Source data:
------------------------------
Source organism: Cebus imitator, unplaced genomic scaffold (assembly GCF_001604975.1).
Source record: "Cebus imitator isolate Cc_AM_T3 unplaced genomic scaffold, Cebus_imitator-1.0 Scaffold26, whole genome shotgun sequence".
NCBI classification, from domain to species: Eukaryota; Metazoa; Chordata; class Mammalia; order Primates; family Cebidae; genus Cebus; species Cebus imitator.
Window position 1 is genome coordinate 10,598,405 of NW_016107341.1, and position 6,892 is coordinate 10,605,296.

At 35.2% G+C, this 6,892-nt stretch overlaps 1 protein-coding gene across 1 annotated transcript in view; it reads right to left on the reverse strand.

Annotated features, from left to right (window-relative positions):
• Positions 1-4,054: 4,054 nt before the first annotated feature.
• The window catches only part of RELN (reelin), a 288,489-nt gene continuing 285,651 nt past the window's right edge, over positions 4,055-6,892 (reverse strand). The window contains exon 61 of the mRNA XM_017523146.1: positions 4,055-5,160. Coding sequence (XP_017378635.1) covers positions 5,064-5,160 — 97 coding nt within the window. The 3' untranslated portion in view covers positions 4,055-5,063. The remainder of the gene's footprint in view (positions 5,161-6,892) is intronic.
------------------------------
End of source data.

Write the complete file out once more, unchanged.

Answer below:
Source organism: Cebus imitator, unplaced genomic scaffold (assembly GCF_001604975.1).
Source record: "Cebus imitator isolate Cc_AM_T3 unplaced genomic scaffold, Cebus_imitator-1.0 Scaffold26, whole genome shotgun sequence".
NCBI classification, from domain to species: Eukaryota; Metazoa; Chordata; class Mammalia; order Primates; family Cebidae; genus Cebus; species Cebus imitator.
Window position 1 is genome coordinate 10,598,405 of NW_016107341.1, and position 6,892 is coordinate 10,605,296.

At 35.2% G+C, this 6,892-nt stretch overlaps 1 protein-coding gene across 1 annotated transcript in view; it reads right to left on the reverse strand.

Annotated features, from left to right (window-relative positions):
• Positions 1-4,054: 4,054 nt before the first annotated feature.
• The window catches only part of RELN (reelin), a 288,489-nt gene continuing 285,651 nt past the window's right edge, over positions 4,055-6,892 (reverse strand). The window contains exon 61 of the mRNA XM_017523146.1: positions 4,055-5,160. Coding sequence (XP_017378635.1) covers positions 5,064-5,160 — 97 coding nt within the window. The 3' untranslated portion in view covers positions 4,055-5,063. The remainder of the gene's footprint in view (positions 5,161-6,892) is intronic.